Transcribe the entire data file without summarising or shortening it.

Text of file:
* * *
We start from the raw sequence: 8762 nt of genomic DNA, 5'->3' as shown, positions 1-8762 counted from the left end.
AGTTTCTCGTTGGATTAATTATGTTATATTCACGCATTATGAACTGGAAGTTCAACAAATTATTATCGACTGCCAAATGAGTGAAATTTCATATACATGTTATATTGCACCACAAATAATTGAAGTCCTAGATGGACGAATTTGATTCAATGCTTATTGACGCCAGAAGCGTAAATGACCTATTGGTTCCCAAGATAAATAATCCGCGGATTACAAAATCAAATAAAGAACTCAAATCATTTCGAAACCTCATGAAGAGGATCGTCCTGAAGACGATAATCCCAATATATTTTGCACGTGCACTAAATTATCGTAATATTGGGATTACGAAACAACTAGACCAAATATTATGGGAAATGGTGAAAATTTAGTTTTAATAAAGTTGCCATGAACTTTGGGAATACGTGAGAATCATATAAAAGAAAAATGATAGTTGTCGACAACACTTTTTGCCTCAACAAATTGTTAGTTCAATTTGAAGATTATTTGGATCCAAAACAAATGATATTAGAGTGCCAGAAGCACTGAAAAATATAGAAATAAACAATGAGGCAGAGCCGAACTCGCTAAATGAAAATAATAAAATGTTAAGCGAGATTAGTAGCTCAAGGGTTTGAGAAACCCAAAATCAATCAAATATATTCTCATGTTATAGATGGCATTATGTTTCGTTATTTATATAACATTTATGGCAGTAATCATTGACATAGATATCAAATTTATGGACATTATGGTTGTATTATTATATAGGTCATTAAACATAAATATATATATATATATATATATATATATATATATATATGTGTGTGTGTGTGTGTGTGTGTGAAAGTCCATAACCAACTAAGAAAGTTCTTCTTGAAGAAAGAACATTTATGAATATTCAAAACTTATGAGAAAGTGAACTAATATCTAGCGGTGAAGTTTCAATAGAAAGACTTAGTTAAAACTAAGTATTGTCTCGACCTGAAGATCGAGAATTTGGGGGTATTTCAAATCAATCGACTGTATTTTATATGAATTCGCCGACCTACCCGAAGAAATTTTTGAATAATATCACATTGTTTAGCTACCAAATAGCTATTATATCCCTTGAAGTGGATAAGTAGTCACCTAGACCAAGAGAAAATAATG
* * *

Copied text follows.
We start from the raw sequence: 8762 nt of genomic DNA, 5'->3' as shown, positions 1-8762 counted from the left end.
AGTTTCTCGTTGGATTAATTATGTTATATTCACGCATTATGAACTGGAAGTTCAACAAATTATTATCGACTGCCAAATGAGTGAAATTTCATATACATGTTATATTGCACCACAAATAATTGAAGTCCTAGATGGACGAATTTGATTCAATGCTTATTGACGCCAGAAGCGTAAATGACCTATTGGTTCCCAAGATAAATAATCCGCGGATTACAAAATCAAATAAAGAACTCAAATCATTTCGAAACCTCATGAAGAGGATCGTCCTGAAGACGATAATCCCAATATATTTTGCACGTGCACTAAATTATCGTAATATTGGGATTACGAAACAACTAGACCAAATATTATGGGAAATGGTGAAAATTTAGTTTTAATAAAGTTGCCATGAACTTTGGGAATACGTGAGAATCATATAAAAGAAAAATGATAGTTGTCGACAACACTTTTTGCCTCAACAAATTGTTAGTTCAATTTGAAGATTATTTGGATCCAAAACAAATGATATTAGAGTGCCAGAAGCACTGAAAAATATAGAAATAAACAATGAGGCAGAGCCGAACTCGCTAAATGAAAATAATAAAATGTTAAGCGAGATTAGTAGCTCAAGGGTTTGAGAAACCCAAAATCAATCAAATATATTCTCATGTTATAGATGGCATTATGTTTCGTTATTTATATAACATTTATGGCAGTAATCATTGACATAGATATCAAATTTATGGACATTATGGTTGTATTATTATATAGGTCATTAAACATAAATATATATATATATATATATATATATATATATATATATGTGTGTGTGTGTGTGTGTGTGTGAAAGTCCATAACCAACTAAGAAAGTTCTTCTTGAAGAAAGAACATTTATGAATATTCAAAACTTATGAGAAAGTGAACTAATATCTAGCGGTGAAGTTTCAATAGAAAGACTTAGTTAAAACTAAGTATTGTCTCGACCTGAAGATCGAGAATTTGGGGGTATTTCAAATCAATCGACTGTATTTTATATGAATTCGCCGACCTACCCGAAGAAATTTTTGAATAATATCACATTGTTTAGCTACCAAATAGCTATTATATCCCTTGAAGTGGATAAGTAGTCACCTAGACCAAGAGAAAATAATG